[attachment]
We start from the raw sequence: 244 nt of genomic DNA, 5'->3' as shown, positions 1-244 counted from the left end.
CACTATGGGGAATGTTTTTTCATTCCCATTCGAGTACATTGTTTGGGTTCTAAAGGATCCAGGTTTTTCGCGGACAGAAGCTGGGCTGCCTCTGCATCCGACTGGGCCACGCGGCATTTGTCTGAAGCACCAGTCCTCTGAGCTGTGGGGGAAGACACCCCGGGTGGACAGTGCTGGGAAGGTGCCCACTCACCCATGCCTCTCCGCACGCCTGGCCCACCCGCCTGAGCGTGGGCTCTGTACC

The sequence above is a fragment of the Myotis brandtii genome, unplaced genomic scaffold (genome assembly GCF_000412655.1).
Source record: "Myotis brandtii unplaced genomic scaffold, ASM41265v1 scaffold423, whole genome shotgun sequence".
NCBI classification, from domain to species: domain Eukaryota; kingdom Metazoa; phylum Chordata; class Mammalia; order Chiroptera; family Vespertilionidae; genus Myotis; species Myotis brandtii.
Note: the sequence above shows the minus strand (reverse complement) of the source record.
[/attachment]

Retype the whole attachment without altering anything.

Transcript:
We start from the raw sequence: 244 nt of genomic DNA, 5'->3' as shown, positions 1-244 counted from the left end.
CACTATGGGGAATGTTTTTTCATTCCCATTCGAGTACATTGTTTGGGTTCTAAAGGATCCAGGTTTTTCGCGGACAGAAGCTGGGCTGCCTCTGCATCCGACTGGGCCACGCGGCATTTGTCTGAAGCACCAGTCCTCTGAGCTGTGGGGGAAGACACCCCGGGTGGACAGTGCTGGGAAGGTGCCCACTCACCCATGCCTCTCCGCACGCCTGGCCCACCCGCCTGAGCGTGGGCTCTGTACC

The sequence above is a fragment of the Myotis brandtii genome, unplaced genomic scaffold (genome assembly GCF_000412655.1).
Source record: "Myotis brandtii unplaced genomic scaffold, ASM41265v1 scaffold423, whole genome shotgun sequence".
NCBI classification, from domain to species: domain Eukaryota; kingdom Metazoa; phylum Chordata; class Mammalia; order Chiroptera; family Vespertilionidae; genus Myotis; species Myotis brandtii.
Note: the sequence above shows the minus strand (reverse complement) of the source record.